Spring Cleaning for your bike

Even if you didn’t ride your bike all winter and it hung in the garage or basement, it could stand to be cleaned off before your first ride of the season. This also gives you a chance to check the bike over mechanically and make sure that your first ride isn’t cut short by a flat tire or frayed cable. In fact, cleaning your bike is a lot like flossing; we all know it’s a good idea but that doesn’t mean it always happens. But it really is a quick bit of work that keeps your bike looking nice and running smoothly. Ideally cleaning your bike is done in your yard or driveway, like washing your car. So take advantage of the early warm spell and get your bike cleaned up and ready to go.

First, let’s talk about what supplies you’ll need:

  • hose with an adjustable sprayer
  • a bucket, sponge
  • shop rags
  • fancy bike-specific cleaner or dish detergent
  • lube
  • dry towels

There are 3 zones to focus on when you clean your bike: chain, tires, frame


For best performance, fill the device before use

You’ll want the rear wheel in the bike while cleaning the chain. The chain is the most important part of the bike when cleaning; it tends to be the dirtiest but can also rust if not cleaned and treated properly. If you’d like you, can keep the chain on the bike and buy a chain cleaner – or if you’re feeling more ambitious you can pull the chain off and clean it by hand. Simply running a sponge over the chain probably won’t get it clean enough – the lubricant and therefore the dirt and contaminants are located where the teeth of the gears come up through the chain – on the inside. Your best bet when cleaning the chain is to use a specific degreaser followed by dish detergent. Once you’ve got the chain cleaned, rinse it. Once you’ve finished washing the rest of the frame we’ll get around to re-lubing the chain.


Image Credit: Park Tool
Wheel on or wheel off, scrub between your spokes!

Shockingly the part of your bike that touches the ground can get quite dirty. Avoid using the high-pressure spray function of the hose; this goes for the entire bike, all the high-pressure spray does is make it more likely that you’re going to flood your bearing systems (wheel hubs, bottom bracket, head tube) with water which can also bring in contaminants and abrasives. It works best if you can pull your wheels off the bike so you can move them around while cleaning them. Use the “shower” selection and bust out the old elbow grease. Scrub the rim but don’t forget to clean off your spokes! If you’ve got an air compressor, you can blow dry (again, avoid the bearing systems), but a towel works fine too.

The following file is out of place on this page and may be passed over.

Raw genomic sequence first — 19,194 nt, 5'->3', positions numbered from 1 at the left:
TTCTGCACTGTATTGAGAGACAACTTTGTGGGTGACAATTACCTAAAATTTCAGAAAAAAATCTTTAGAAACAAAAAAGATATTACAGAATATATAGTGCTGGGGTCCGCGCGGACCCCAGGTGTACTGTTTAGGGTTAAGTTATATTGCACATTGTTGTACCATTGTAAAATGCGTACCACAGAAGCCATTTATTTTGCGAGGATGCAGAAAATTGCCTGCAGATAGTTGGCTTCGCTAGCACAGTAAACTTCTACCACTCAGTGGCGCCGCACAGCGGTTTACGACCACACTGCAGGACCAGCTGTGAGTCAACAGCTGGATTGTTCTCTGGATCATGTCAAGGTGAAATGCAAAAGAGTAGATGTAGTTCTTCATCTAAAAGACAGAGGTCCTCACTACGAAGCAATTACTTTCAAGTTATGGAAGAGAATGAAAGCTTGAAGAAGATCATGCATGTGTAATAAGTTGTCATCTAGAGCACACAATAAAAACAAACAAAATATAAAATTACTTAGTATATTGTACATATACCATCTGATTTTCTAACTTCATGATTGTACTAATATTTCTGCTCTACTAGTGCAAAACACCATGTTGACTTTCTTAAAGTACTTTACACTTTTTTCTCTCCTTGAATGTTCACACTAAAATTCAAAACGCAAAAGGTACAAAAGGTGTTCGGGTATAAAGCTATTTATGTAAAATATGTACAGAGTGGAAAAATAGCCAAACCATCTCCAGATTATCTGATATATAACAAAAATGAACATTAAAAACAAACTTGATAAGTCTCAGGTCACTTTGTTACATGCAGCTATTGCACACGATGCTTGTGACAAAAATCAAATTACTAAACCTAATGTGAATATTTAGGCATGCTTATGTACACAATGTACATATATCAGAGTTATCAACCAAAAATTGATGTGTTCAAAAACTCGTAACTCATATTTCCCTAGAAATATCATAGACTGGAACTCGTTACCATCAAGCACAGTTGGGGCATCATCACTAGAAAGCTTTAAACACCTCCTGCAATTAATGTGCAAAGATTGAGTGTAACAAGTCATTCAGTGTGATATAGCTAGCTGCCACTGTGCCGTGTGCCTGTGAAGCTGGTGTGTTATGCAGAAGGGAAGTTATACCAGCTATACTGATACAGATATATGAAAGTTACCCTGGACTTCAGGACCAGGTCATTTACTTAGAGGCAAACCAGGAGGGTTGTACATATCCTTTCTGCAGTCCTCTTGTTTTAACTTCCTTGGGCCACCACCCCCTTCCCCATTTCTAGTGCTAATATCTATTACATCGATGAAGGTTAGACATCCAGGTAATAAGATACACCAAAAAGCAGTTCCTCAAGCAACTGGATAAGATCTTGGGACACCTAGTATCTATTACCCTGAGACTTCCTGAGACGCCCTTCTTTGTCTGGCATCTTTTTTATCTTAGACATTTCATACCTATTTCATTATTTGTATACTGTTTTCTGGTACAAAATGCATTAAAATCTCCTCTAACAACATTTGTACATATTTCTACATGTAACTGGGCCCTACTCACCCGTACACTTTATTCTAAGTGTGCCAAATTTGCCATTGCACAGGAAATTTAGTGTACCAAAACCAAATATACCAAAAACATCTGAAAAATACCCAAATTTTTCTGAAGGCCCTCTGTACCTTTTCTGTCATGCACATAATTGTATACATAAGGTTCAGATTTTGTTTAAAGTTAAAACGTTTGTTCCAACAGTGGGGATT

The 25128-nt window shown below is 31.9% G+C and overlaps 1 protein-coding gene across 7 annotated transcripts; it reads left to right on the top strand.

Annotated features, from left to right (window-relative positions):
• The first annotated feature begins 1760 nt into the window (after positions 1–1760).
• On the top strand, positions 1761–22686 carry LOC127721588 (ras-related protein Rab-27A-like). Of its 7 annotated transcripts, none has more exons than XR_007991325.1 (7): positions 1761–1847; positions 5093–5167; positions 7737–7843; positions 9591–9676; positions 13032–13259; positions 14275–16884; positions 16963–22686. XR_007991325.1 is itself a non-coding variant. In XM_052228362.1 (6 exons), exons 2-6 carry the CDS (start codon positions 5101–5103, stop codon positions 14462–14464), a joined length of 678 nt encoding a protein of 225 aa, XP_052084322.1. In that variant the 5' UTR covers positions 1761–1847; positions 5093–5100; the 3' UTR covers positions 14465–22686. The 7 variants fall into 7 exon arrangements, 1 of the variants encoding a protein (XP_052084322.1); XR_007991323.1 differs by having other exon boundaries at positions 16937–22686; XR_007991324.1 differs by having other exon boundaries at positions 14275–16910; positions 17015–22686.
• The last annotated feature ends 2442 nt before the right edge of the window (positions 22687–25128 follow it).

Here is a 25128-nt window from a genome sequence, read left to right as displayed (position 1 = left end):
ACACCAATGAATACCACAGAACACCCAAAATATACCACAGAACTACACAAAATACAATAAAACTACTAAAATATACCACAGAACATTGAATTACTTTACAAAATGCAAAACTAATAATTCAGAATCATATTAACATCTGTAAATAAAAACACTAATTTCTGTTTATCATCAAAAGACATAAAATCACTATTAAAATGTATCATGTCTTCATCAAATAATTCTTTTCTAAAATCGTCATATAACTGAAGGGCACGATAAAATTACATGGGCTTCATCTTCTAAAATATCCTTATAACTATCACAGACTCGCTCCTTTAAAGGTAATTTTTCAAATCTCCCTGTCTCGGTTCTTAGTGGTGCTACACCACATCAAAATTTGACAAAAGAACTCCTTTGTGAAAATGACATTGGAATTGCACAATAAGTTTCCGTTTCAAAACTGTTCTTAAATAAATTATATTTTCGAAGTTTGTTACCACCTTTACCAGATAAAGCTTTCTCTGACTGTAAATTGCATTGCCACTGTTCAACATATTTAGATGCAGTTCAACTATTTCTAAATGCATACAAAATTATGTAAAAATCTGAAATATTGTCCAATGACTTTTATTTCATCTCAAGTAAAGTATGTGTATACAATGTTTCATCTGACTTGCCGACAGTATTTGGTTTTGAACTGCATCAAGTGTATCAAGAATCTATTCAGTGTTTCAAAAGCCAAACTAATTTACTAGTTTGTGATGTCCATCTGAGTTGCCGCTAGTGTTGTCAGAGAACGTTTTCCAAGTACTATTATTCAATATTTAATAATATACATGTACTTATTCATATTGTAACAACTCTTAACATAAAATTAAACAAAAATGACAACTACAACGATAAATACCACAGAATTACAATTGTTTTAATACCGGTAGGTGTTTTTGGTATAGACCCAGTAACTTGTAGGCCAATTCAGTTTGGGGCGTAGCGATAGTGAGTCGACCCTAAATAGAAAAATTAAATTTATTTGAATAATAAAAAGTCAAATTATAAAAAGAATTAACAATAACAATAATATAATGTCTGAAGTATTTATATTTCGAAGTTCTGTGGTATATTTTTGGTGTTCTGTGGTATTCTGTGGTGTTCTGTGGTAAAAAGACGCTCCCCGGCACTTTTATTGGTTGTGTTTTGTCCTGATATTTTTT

Image Credit Bicycle Habitat

Scrub it down

Washing the frame is a lot like washing a car. Soak it down, suds and scrub, and rinse it off. Don’t be shy about scrubbing down the brakes, they grab the parts that touch the road. After you’ve got everything soaped down, rinse it off with the cleanest water you can find.

Finishing up

Sorely in need of a good wash.

You’re not done yet! Now grab a towel or an air compressor and dry off your bike. Start with the frame and then dry off the chain because it might still have a little bit of grease and dirt on it. Once you’ve got the bike nice and dry (it’s worth a parenthetical aside here to mention that lubricant doesn’t remove water, it provides a coating between metal surfaces to prevent excessive wear, so if you lube a wet chain it will not prevent rust from forming) grab some light lubricant. Don’t grab the big can of WD-40 – it will strip your chain of any lubrication on it.

A light lubricant does not collect dirt and dust but needs to be replenished. If you ride mountain bikes or in many moist conditions, a wet lube can be used, but you need to clean your chain more often to prevent wear. Apply the lube directly to the links of the chain and ride in one gear for a while to work the lubrication into the chain’s components. Lubrication is intended to work between the moving pieces of the chain and the chain and the gears – lube on the outside of your chain doesn’t do anything, so wipe the excess lube off the outside of the chain. You can use the same light lubricant on all of the components on the bike – shift and brake cables, pulley wheels, and any pivot points.

Once you’ve got your bike lubed up, clean up after yourself and get out there and ride!